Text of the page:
At the same time, I am a creative person at my core, and working in sales and marketing allows me to tap into these qualities on a much higher level. And I’ve loved working with my sales teams to push their own boundaries of creativity, to help them to think “outside the box.” For these two years, I have very much been a teacher, but on a much more complex topic than getting my audience to understand the meaning of, “How old are you?” I’ve had any number of a-ha moments with my staff, and when a certain point or message hits home with them, I am also deeply satisfied.
I’ve had to take another look at my personal life, which was the biggest factor in my deciding to return to the States for now. At 40, I’m still an independent woman. And while my spirit of independence will always remain, I do have the desire for a partner and family. As I’ve said to some, “I really want to find my dude.” And I don’t think that is really possible for a Western woman living in Asia. Most definitely, the men who come to Asia are interested in Asian women or come to work with their families in tow. Many of the single men I’ve met are a good decade younger than me. And while a little rendezvous with a twenty-something can be a heck of a lot of fun once in awhile, I never can take the encounter seriously.
With my window of time to have a child closing, I need to put myself in a better and, shall we say, more productive environment. And so my decision to move back to the US is largely a personal one. I’m not at all ashamed to say that…I believe a healthy personal life makes for a more enriching professional one.
There are a lot of huge question marks in front of me. Kurt and I haven’t even decided the day I will return to San Diego, although it won’t be later than the 15th. Once I land, I’m mostly interested in enjoying the heck out of the holidays, however I plan to squeeze in a bit of business before too much holiday cheer. I know I will insist to squeeze my niece to death as I have missed her so much and wish I could reach through the computer screen when she’s on skype with my folks.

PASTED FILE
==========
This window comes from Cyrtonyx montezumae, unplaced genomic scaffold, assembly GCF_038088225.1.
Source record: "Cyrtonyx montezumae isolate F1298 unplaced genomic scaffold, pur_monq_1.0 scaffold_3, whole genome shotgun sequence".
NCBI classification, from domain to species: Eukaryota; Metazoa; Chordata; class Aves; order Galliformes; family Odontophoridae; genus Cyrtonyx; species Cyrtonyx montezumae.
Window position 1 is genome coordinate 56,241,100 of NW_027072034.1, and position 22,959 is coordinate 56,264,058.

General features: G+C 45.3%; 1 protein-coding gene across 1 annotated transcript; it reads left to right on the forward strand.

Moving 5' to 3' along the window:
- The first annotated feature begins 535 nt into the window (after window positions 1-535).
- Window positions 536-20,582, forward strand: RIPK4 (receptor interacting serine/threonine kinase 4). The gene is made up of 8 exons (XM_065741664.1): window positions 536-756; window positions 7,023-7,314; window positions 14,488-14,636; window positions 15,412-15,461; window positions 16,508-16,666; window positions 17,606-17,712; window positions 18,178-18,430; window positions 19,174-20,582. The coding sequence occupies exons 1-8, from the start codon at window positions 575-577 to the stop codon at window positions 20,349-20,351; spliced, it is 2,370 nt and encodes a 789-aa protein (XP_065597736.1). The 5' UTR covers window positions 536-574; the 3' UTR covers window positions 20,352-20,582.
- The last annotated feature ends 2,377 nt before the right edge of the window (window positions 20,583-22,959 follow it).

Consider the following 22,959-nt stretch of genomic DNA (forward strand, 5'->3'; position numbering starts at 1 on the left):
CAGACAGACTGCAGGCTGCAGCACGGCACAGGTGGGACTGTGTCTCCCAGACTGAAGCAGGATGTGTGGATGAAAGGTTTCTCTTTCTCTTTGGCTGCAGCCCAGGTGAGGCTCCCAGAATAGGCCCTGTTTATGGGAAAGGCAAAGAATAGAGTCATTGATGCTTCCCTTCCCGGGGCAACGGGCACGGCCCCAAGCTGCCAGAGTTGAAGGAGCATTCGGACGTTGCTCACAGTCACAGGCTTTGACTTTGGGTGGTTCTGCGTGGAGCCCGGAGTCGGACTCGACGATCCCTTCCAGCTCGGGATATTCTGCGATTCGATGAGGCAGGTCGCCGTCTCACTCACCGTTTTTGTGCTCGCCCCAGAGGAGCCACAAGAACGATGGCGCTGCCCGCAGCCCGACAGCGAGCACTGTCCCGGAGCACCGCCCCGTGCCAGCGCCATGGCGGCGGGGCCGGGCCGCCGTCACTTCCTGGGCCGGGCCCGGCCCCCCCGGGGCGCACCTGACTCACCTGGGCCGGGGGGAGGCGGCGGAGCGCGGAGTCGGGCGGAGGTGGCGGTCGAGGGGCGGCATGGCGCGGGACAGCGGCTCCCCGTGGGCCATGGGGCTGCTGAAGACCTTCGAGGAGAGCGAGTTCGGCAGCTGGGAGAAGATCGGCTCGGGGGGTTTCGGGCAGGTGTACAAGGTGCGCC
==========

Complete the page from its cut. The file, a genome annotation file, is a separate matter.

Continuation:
And once I return, I’ll do a lot of thinking. What do I really want out of my life. Where do I really want to live and what kind of life do I envision for myself??? Those are pretty hefty questions and I’m at a point in my life where I need to find the answers. A new chapter is about to begin…
In 1976, America celebrated it’s 200th birthday. I was just six at the time, but I remember a few things from the occasion. I remember wearing red, white and blue in our school picture, at the request of the school (we also said the pledge of allegiance in “those days”). I remember being down by the bay and lots of flags and the Star of India sailing for the first time in 50 years.
Every Thanksgiving, our little community of El Cajon rang in the holiday season with the Mother Goose Parade. We’d listen to the local high school bands, wave at the B-list celebrities who agreed to be in the parade and eagerly await the last float…the one with Santa Claus on it.